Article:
Patellar Tendinitis: Symptoms, Treatment, & Recovery
Patellar tendinitis, also called jumper’s knee, occurs when repetitive force is put on your patellar tendon. The patellar tendon connects your shin to your kneecap and helps you perform actions such as kicking, jumping, and running. This condition causes pain if left untreated and is most often seen in athletes who perform sports or activities that cause repeated strain to their patellar tendon, resulting in swelling and irritation.
What Causes Patellar Tendinitis?
Overuse is typically the cause of patellar tendinitis. Often, the condition arises when athletes perform activities such as frequent jumping on hard surfaces. This strains the patellar tendon, which can lead to patellar tendinitis.
Patellar Tendinitis Risk Factors
Risk factors for patellar tendinitis include participation in any sport that requires a high volume of jumping or running on hard surfaces. Sports that may lead to the development of this condition include football, soccer, basketball, track and field, and dance. Other risk factors for developing patellar tendinitis include:
- Wearing improper footwear
- Having an imbalance in strength in your legs
- Tense or tight leg muscles
- Neglecting proper stretching
- Being over 40, since this injury occurs over time
Symptoms of Patellar Tendinitis
Symptoms of patellar tendinitis include pain or swelling and tenderness at the site of your patellar tendon. You may experience the pain only after performing certain actions like playing sports or performing squats. As the injury gets worse, the pain and swelling will become more persistent.
How is Patellar Tendinitis Diagnosed?
Your doctor will perform a physical examination of the knee after reviewing your medical history and discussing your symptoms and activity level. Imaging is not as useful for detecting minor damage to the patellar tendon; however, you may need to get an X-ray to rule out other potential issues. If your pain worsens, your doctor may order additional imaging tests such as an MRI in order to get a better picture of your patellar tendon.
Treatment for Patellar Tendinitis
Treatment for patellar tendinitis is most often nonsurgical in nature. Your doctor will likely prescribe rest (especially from activities that require you to run or jump), icing, and even physical therapy to address any muscular imbalances that could be contributing to your issue. Your doctor may also recommend over-the-counter drugs to help reduce pain and swelling. In rare cases, if a scan shows a significant partial or full tear of the patellar tendon, surgery may be required to repair the tear.
Patellar Tendinitis Recovery Time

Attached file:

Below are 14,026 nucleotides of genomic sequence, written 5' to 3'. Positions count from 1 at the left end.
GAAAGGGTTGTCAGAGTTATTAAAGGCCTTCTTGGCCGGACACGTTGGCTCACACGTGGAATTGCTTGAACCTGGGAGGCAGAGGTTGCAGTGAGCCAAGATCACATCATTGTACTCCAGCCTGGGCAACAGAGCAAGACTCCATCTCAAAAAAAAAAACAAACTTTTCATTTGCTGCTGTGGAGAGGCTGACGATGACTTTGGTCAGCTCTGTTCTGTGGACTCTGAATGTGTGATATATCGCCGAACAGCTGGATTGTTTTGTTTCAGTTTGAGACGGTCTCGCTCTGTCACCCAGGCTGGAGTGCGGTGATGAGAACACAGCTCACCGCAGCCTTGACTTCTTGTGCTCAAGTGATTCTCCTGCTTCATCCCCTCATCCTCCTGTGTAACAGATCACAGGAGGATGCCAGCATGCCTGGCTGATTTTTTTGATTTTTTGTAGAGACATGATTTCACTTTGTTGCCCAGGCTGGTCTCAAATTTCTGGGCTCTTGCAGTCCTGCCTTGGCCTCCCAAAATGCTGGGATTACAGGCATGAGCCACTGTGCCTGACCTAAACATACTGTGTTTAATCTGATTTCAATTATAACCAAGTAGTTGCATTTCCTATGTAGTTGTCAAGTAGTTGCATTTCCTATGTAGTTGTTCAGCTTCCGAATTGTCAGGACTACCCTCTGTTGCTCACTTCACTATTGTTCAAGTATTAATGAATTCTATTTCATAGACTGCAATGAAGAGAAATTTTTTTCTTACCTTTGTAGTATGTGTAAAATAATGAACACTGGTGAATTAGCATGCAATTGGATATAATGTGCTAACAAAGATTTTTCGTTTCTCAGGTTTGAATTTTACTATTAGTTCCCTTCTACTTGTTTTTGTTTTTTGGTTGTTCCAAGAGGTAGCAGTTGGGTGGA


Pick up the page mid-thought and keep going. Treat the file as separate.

Recovery from a mild case of patellar tendinitis may take only a few weeks. If your injury is more severe, especially if a significant tear is present and you need arthroscopic surgery to make the repair, you may be looking at a much longer recovery time of 6-8 months or more. Even if you do not have a tear that requires surgery, some people may still suffer significant pain and require more time to recover.
How Can I Prevent Patellar Tendinitis?
Prevention of patellar tendinitis is not possible in all cases, but there are a few things you can do to increase your chances of staying healthy:
- Always wear proper footwear for the sport or activity you are participating in
- Ensure that your muscles are even and strong enough to support your movements. Address any muscle imbalances or weaknesses with physical therapy
- Avoid participating in activities that require repetitive jumping or running on hard surfaces (if you do participate in these types of activities, be mindful of adding proper rest into your routine and avoiding overtraining)
- Be sure to warm up and stretch prior to participating in any sport or athletic endeavor
- If you do experience patellar tendon pain, do not continue with your activities as usual and do not try to push through the pain
Expert Knee Care at Raleigh Orthopaedic
At Raleigh Orthopaedic, we specialize in the treatment of the knee. For over 100 years, we have served patients in Wake County. Our mission is to provide the highest level of care and compassion. Visit any of our six locations for comprehensive orthopedic care: Raleigh, North Raleigh, Cary, Garner, Holly Springs, and West Cary-Panther Creek. To schedule an appointment with one of our orthopedic specialists, please give us a call or book an appointment online today.